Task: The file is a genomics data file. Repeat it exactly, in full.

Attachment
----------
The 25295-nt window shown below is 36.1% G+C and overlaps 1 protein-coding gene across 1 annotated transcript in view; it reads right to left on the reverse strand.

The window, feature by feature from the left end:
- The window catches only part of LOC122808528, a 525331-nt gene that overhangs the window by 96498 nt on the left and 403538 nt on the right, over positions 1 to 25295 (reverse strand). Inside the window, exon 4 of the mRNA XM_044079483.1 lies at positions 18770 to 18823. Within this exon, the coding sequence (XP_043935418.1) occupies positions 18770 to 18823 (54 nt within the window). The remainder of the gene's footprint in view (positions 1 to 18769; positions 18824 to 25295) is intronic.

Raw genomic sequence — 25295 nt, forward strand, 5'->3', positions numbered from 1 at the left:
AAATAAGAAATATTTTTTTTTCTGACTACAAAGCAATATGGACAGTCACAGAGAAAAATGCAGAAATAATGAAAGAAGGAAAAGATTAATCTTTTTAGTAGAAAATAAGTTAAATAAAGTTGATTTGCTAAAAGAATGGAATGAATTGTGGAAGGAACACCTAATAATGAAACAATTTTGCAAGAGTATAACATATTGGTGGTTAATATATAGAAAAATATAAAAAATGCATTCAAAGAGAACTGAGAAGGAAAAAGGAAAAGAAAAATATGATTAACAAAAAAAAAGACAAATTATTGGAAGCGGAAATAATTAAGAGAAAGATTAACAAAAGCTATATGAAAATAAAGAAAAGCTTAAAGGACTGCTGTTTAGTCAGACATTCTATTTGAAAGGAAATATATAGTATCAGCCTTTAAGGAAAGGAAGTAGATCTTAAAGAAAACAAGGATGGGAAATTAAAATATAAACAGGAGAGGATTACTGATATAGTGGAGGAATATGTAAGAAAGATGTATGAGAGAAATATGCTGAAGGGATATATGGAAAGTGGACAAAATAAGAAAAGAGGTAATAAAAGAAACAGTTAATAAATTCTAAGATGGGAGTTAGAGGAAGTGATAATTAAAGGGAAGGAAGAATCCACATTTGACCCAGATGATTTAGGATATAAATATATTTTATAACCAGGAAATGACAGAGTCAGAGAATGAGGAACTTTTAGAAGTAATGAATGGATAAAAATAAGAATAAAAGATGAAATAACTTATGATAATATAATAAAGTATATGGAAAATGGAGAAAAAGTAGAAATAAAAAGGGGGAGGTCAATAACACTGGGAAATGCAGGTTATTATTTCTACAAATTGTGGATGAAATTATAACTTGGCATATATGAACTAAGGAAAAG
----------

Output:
The 25295-nt window shown below is 36.1% G+C and overlaps 1 protein-coding gene across 1 annotated transcript in view; it reads right to left on the reverse strand.

The window, feature by feature from the left end:
- The window catches only part of LOC122808528, a 525331-nt gene that overhangs the window by 96498 nt on the left and 403538 nt on the right, over positions 1 to 25295 (reverse strand). Inside the window, exon 4 of the mRNA XM_044079483.1 lies at positions 18770 to 18823. Within this exon, the coding sequence (XP_043935418.1) occupies positions 18770 to 18823 (54 nt within the window). The remainder of the gene's footprint in view (positions 1 to 18769; positions 18824 to 25295) is intronic.

Raw genomic sequence — 25295 nt, forward strand, 5'->3', positions numbered from 1 at the left:
AAATAAGAAATATTTTTTTTTCTGACTACAAAGCAATATGGACAGTCACAGAGAAAAATGCAGAAATAATGAAAGAAGGAAAAGATTAATCTTTTTAGTAGAAAATAAGTTAAATAAAGTTGATTTGCTAAAAGAATGGAATGAATTGTGGAAGGAACACCTAATAATGAAACAATTTTGCAAGAGTATAACATATTGGTGGTTAATATATAGAAAAATATAAAAAATGCATTCAAAGAGAACTGAGAAGGAAAAAGGAAAAGAAAAATATGATTAACAAAAAAAAAGACAAATTATTGGAAGCGGAAATAATTAAGAGAAAGATTAACAAAAGCTATATGAAAATAAAGAAAAGCTTAAAGGACTGCTGTTTAGTCAGACATTCTATTTGAAAGGAAATATATAGTATCAGCCTTTAAGGAAAGGAAGTAGATCTTAAAGAAAACAAGGATGGGAAATTAAAATATAAACAGGAGAGGATTACTGATATAGTGGAGGAATATGTAAGAAAGATGTATGAGAGAAATATGCTGAAGGGATATATGGAAAGTGGACAAAATAAGAAAAGAGGTAATAAAAGAAACAGTTAATAAATTCTAAGATGGGAGTTAGAGGAAGTGATAATTAAAGGGAAGGAAGAATCCACATTTGACCCAGATGATTTAGGATATAAATATATTTTATAACCAGGAAATGACAGAGTCAGAGAATGAGGAACTTTTAGAAGTAATGAATGGATAAAAATAAGAATAAAAGATGAAATAACTTATGATAATATAATAAAGTATATGGAAAATGGAGAAAAAGTAGAAATAAAAAGGGGGAGGTCAATAACACTGGGAAATGCAGGTTATTATTTCTACAAATTGTGGATGAAATTATAACTTGGCATATATGAACTAAGGAAAAG